I have a confession to make.
I ate a banana the other day.
Sad Panda’s cousin, Sad Banana
Ever since I started thinking more and more about being green, and especially since I started this blog, I’ve been focusing on local foods as much as possible. There are a few exceptions – I still drink coffee (I’m drinking a decaf latte at a coffee shop as I type this) and tea, eat coconut curries and make macaroons, and I definitely still eat chocolate. But bananas seemed like one thing I could cut out more easily. Yes, I have no bananas. I like them a lot, but I don’t need them like I need chocolate. It’s been hard at times – sometimes I envy all the banana eatin’ going on on other blogs, like Kath’s banana oatmeal and all the breakfast cookies and banana breads. Oh, I used to make the best banana chocolate chip bread and muffins (if I do say so myself – I think my ex-boss and good friend Darren would back me up on this). Last winter, fruitbread season, I faced my biggest BAN-ana (heh) challenge, but made it through the holidays with a pretty awesome chocolate chip pomegranate bread that filled in really nicely.
I’ve actually done a ton of research to see if there’s any way bananas can be grown in CA, but, as you might expect, it’s not likely. There apparently used to be a banana farm in Southern California, until its forced closure. Suspicious! I feel like Dole had something to do with this. 😉 I am determined to someday find someone that grows them here, or find a way to grow them myself! But until then, I basically cut them out completely, except for the occasional “scavenged” ones I get from friends and family members who will otherwise toss them – overripe bananas make the best bread anyway. Until the other night.
I participated in a fun charity run on Thursday, and they gave out 1/2 bananas and bagels at the end. I needed something to tide me over for the bus ride home, but knew I had a fun, local produce-filled dinner ahead of me and didn’t want to spoil it with a bagel. So I somewhat guiltily grabbed a half banana. I actually grabbed a second half, planning on indulging in some banana oatmeal in the AM, but got hungry on the way to the bus and ate that, too.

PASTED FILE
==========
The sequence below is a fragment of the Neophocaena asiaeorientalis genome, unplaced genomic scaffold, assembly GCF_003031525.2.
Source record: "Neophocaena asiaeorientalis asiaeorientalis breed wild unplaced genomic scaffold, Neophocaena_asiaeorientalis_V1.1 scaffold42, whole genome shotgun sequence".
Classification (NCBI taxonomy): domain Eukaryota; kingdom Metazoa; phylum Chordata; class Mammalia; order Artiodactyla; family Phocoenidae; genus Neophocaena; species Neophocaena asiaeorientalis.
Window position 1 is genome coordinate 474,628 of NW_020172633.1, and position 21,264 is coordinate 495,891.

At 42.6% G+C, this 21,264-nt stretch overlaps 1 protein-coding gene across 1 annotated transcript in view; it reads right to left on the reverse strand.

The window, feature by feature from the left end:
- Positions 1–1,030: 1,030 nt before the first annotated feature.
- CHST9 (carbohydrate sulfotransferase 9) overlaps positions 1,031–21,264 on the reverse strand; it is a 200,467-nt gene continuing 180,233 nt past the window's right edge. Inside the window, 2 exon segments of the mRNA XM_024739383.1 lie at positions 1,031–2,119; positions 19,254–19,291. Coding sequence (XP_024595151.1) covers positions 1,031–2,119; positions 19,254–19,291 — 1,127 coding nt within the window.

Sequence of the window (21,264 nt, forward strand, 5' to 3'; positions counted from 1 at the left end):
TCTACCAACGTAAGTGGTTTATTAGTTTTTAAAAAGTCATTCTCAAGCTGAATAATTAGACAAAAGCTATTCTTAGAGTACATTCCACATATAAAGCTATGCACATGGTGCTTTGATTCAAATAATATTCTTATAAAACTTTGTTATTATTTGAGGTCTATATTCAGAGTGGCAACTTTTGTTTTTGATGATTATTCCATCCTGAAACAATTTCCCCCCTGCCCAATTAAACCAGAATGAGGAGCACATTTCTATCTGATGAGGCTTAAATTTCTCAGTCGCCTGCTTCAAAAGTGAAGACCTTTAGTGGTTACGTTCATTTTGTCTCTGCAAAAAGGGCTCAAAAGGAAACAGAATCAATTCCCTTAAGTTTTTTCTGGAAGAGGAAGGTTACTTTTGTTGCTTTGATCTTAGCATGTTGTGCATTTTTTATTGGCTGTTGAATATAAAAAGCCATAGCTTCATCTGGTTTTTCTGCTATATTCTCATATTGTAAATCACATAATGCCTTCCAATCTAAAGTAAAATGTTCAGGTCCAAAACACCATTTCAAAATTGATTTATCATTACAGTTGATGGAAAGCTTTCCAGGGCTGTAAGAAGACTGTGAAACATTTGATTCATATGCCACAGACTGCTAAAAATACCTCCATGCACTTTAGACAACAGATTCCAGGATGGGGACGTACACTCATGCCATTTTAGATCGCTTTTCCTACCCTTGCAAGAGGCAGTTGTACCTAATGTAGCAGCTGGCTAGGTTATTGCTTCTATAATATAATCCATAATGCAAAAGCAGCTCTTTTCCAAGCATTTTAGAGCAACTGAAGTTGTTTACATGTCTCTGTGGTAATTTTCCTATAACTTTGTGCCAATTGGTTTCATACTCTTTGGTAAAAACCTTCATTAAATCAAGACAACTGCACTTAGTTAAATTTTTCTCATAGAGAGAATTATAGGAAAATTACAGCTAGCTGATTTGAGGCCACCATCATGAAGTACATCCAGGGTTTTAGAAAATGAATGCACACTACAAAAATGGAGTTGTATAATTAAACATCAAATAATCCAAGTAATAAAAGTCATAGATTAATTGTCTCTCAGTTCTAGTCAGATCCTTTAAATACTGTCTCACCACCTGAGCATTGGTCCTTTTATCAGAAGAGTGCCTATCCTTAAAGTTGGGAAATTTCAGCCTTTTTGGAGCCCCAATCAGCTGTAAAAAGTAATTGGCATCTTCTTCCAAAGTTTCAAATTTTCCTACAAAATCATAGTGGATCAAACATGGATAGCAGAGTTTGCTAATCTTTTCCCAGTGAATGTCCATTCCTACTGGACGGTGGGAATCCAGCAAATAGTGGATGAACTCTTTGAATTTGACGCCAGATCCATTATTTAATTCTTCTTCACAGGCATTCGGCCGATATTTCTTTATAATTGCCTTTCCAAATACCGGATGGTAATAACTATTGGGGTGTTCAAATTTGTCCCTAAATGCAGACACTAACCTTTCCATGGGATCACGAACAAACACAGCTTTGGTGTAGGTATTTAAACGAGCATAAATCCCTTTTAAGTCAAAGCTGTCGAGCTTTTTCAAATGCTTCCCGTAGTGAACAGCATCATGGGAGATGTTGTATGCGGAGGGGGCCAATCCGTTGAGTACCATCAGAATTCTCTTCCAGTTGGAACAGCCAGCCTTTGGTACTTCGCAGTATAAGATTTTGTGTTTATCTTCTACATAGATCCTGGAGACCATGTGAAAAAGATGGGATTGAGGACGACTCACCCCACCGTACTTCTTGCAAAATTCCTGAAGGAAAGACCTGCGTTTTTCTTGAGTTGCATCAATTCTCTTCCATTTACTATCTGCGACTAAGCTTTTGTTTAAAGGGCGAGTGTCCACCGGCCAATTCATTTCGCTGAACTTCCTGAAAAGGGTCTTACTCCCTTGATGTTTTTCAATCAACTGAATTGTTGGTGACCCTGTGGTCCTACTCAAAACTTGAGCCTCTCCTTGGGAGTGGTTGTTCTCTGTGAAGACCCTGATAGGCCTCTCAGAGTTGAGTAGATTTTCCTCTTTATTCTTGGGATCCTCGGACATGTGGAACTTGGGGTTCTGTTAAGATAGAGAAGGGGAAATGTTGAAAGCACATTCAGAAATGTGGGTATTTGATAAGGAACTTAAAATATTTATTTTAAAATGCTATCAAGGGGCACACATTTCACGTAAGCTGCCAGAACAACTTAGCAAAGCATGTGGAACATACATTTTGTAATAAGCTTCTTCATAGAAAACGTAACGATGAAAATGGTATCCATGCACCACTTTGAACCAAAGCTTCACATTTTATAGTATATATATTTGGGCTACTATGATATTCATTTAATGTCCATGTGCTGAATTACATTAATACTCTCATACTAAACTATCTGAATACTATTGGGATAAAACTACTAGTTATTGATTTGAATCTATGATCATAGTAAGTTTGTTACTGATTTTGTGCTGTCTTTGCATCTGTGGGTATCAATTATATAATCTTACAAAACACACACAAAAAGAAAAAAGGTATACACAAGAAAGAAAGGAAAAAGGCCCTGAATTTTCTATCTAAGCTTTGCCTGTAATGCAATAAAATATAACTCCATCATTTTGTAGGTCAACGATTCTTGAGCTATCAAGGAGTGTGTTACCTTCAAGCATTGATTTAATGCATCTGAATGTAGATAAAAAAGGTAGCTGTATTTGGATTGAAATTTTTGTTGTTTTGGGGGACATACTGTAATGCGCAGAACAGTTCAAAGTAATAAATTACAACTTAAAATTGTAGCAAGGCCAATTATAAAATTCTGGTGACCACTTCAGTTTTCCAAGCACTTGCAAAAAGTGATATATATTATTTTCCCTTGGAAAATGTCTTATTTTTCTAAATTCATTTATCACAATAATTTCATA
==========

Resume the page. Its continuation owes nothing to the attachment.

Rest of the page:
It was good. And it got me thinking. What if I occasionally cut one of my other non-local exception foods in exchange for bananas? I know that the best thing to do would be to cut as many imported foods as possible, but this blog and my life are not about being perfect, just about making small changes. Chatting with my sister today, I told her I was thinking about cutting coffee and buying bananas from time to time, and asked her if she thought “it was a fair trade.” Ha, we both started cracking up. No pun intended at the time, but I’m totally using that from now on. To be honest, coffee makes me kind of jittery and crazy sometimes and it wouldn’t be the worst thing for me to cut back on it. You should hear how fast I talk normally, and then imagine me on coffee. I have been compared to Six from Blossom at times, and my best friend’s parents used to tell her “Janet called. We have no idea what she said).” Sooo… I might pick one up from time to time, but choose another imported item to cut out that week. I still feel a bit guilty about this, for sure. But for some reason I haven’t felt guilty buying and eating chocolate (lots and lots of chocolate!), so I think I can justify this occasional swap.
So if you start seeing the occasional banana show up here, that’s why. This week, and in the coming months, I think I’ll buy a a few, especially as I start to train for the Nike Women’s Half. The good news is that Whole Foods has a brand called Earth Bananas which come from a farm on the campus of EARTH University, a sustainable agriculture school located in Costa Rica that works “to support education, entrepreneurship, and sustainable development in the tropics.” EARTH University develops “new techniques to increase quality and reduce the environmental and social impact of commercial banana production.” Here’s a little more info about them:
* No use of herbicides. Weed control is manual.
* Use of organic post-harvest fungicide.
* Recycling of organic waste into compost and paper.
* Use of chemicle-free bags to protect fruit in fields.
EARTH pays its full-time farm employees above industry average wages and benefits. Through students, faculty, and staff EARTH is engaged – as an integral part of its mission – in a variety of projects to improve economic, environmental, and social conditions in the towns surrounding the campus.
Pretty cool, right? I’ll feel a little less guilty about lifting the banana BAN with the Earth on my side.